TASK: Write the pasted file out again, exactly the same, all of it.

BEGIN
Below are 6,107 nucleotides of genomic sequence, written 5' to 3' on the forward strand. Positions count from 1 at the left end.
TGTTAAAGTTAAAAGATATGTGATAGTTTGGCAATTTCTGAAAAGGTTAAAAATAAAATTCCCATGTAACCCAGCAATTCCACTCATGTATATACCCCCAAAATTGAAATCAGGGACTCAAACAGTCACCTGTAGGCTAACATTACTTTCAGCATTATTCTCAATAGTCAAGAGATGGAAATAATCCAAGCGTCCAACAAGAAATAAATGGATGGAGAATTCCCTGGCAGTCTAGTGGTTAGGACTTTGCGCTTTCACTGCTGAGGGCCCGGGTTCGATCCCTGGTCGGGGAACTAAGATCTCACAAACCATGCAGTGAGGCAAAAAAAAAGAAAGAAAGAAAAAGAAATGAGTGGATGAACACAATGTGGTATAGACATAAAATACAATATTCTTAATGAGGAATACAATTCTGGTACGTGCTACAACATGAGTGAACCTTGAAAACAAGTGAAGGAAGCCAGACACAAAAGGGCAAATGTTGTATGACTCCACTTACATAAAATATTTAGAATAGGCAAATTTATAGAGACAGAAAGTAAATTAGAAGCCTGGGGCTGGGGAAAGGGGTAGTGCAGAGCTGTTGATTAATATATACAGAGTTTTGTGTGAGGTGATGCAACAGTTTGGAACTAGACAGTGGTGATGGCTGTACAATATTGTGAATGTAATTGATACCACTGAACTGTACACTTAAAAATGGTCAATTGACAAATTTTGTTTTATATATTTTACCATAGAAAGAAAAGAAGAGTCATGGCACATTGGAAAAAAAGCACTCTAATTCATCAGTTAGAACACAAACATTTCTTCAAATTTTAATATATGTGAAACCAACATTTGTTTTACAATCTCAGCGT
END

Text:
Below are 6,107 nucleotides of genomic sequence, written 5' to 3' on the forward strand. Positions count from 1 at the left end.
TGTTAAAGTTAAAAGATATGTGATAGTTTGGCAATTTCTGAAAAGGTTAAAAATAAAATTCCCATGTAACCCAGCAATTCCACTCATGTATATACCCCCAAAATTGAAATCAGGGACTCAAACAGTCACCTGTAGGCTAACATTACTTTCAGCATTATTCTCAATAGTCAAGAGATGGAAATAATCCAAGCGTCCAACAAGAAATAAATGGATGGAGAATTCCCTGGCAGTCTAGTGGTTAGGACTTTGCGCTTTCACTGCTGAGGGCCCGGGTTCGATCCCTGGTCGGGGAACTAAGATCTCACAAACCATGCAGTGAGGCAAAAAAAAAGAAAGAAAGAAAAAGAAATGAGTGGATGAACACAATGTGGTATAGACATAAAATACAATATTCTTAATGAGGAATACAATTCTGGTACGTGCTACAACATGAGTGAACCTTGAAAACAAGTGAAGGAAGCCAGACACAAAAGGGCAAATGTTGTATGACTCCACTTACATAAAATATTTAGAATAGGCAAATTTATAGAGACAGAAAGTAAATTAGAAGCCTGGGGCTGGGGAAAGGGGTAGTGCAGAGCTGTTGATTAATATATACAGAGTTTTGTGTGAGGTGATGCAACAGTTTGGAACTAGACAGTGGTGATGGCTGTACAATATTGTGAATGTAATTGATACCACTGAACTGTACACTTAAAAATGGTCAATTGACAAATTTTGTTTTATATATTTTACCATAGAAAGAAAAGAAGAGTCATGGCACATTGGAAAAAAAGCACTCTAATTCATCAGTTAGAACACAAACATTTCTTCAAATTTTAATATATGTGAAACCAACATTTGTTTTACAATCTCAGCGT